The following morning it was time to fly home.  Ben woke up again with a super high blood sugar.  I had tossed and turned all night worrying about this very thing.  I was scared (almost petrified) to get on the plane and fly for 5 hours with Ben’s numbers dangerously high.  I questioned whether we should get on the plane.  Maybe we should be heading to the nearest ER instead.  But, Jeff insisted.  He insisted we just needed to get home!

And now we are home.  We have been home for a few days now.  And Ben’s numbers have slowly come back down into a safe range.  The boys have spent the week at summer camp and Jeff has been chatting with the camp nurse about Ben’s diabetes.  I have been a little out of the loop.  So today while at the office I texted Jeff, “How were Ben’s numbers today?”  Jeff responded, “Good! 125, 290, 122, 118, 102.”  I gasped.  All that extra weight was finally being released.  I no longer felt like the victim of Wiley E Coyote.  Finally, I felt like the Road Runner!  We had survived.

I suppose in the end we still have not managed to successfully travel through time zones.  But, we haven’t given up.  We will try again!  But for now I think we might limit our next trip to just flying north and south.

Tuesday, August 7, 2012

Camping, Teleporters and Wishes

In our small home town we have a large, fun group of families that go camping together every summer.  We first joined this group in August of 2008.  We ended up skipping the camping trip the summer of 2010 after Ben was diagnosed because the thought of bringing insulin and syringes with us into the woods of New Hampshire was more then I could bear.  To be honest, I could hardly handle the inconvenience, lack of sleep and dirt of camping before diabetes!  But we have now survived two wildly fun summer camping trips since Ben’s diagnosis.  And for me, this may just be one of our biggest accomplishments as a T1 family.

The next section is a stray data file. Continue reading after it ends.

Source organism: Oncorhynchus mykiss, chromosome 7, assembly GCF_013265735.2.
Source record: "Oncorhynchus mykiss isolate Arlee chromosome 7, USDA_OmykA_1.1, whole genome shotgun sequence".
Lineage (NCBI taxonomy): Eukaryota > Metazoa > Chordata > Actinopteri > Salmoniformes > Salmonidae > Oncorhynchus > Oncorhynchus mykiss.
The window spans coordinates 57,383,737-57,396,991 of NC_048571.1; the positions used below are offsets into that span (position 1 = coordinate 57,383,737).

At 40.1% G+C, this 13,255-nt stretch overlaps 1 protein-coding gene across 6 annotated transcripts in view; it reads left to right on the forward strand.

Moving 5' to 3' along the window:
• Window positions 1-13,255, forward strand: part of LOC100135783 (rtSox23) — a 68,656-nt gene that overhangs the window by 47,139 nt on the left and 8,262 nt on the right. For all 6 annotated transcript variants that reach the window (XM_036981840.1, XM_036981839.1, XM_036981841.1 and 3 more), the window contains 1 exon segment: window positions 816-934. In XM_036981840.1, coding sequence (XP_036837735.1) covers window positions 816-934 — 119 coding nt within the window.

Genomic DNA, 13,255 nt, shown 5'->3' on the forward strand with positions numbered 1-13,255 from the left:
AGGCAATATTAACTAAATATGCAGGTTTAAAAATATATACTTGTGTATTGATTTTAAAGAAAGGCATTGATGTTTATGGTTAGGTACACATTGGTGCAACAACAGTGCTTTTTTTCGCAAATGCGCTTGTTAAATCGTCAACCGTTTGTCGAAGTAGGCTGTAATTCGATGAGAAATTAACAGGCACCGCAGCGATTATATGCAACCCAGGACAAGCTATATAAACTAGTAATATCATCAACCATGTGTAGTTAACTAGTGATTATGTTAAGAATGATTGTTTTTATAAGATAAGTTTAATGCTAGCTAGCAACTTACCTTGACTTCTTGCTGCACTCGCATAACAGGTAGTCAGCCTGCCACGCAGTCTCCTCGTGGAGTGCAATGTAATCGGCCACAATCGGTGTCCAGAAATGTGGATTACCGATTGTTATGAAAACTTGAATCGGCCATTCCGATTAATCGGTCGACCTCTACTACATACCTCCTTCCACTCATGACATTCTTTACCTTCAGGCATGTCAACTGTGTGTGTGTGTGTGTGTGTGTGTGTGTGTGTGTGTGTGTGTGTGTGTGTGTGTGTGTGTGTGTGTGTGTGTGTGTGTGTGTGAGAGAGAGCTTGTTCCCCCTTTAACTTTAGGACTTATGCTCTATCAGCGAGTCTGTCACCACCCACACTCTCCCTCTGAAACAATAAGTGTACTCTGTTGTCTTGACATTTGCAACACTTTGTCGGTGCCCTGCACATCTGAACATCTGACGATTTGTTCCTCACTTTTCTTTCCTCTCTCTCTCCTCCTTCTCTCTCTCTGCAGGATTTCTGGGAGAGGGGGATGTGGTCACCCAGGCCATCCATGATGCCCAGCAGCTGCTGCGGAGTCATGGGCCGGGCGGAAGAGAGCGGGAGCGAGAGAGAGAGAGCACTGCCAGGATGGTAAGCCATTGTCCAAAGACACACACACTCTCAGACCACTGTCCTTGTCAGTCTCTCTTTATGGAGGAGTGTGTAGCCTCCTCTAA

Last weekend was the annual summer camping trip.  And again we all came home happy, exhausted and filthy dirty.  We had one diabetic scare when Ben was super-duper low after swimming (it was a 3 juice box recovery).  But for the most part we survived the weekend without too much diabetic drama.  Though, I did come home with one short story to share.

The campground we visit is on the shore of a beautiful lake.  So we end up spending a lot of time swimming, kayaking and my preferred activity (which in reality is no activity at all), floating on tubes on the lake.  One family brought a very large two person raft that Ben and his two buddies, J and A, used to float around on.  They would dive off the side and then climb back up.  Here is a photo of them playing on the raft.

They played this game for over an hour before they decided they wanted to return back to shore.  By this time they were all pretty tired and none of them wanted to paddle back.  Jeff and I were floating on tubes nearby, so little A asks Jeff, “I will pay you a dollar if you pull us back to shore.”  Jeff figures he can’t pass up such a generous offer so he slowly starts to pull them back to shore.

As Jeff is paddling little A says, “I wish I had a teleporter then we could just teleport back to shore.”  The boys all laugh.

Then J adds, “If I had a teleporter I would teleport to a big comfy sofa with an Xbox so we could all play Minecraft.”  We all laugh and agree that’s a good one.

Then Ben chimes in, “If I had a teleporter I would teleport right to a candy store.”

Jeff asks, “Really, a candy store?”

Ben adds, “Yep!  And at this candy store I would have $20 and there would be no such thing as diabetes!”  We all laugh.

Then A says, “Yea!  I’ll go there too!”

It has been almost three years since Ben’s diagnosis and this was the first time Ben has ever wished he didn’t have diabetes.  He has been so strong, certainly stronger then both Jeff and I.  My heart ached a little bit.  I pray everyday that a cure is found in Ben’s lifetime.  But maybe as a backup I should also pray for a teleporter!  Then we could all just teleport to the magic candy store where there is no such thing as diabetes.  Hopefully it’s a big store because every T1 family is invited!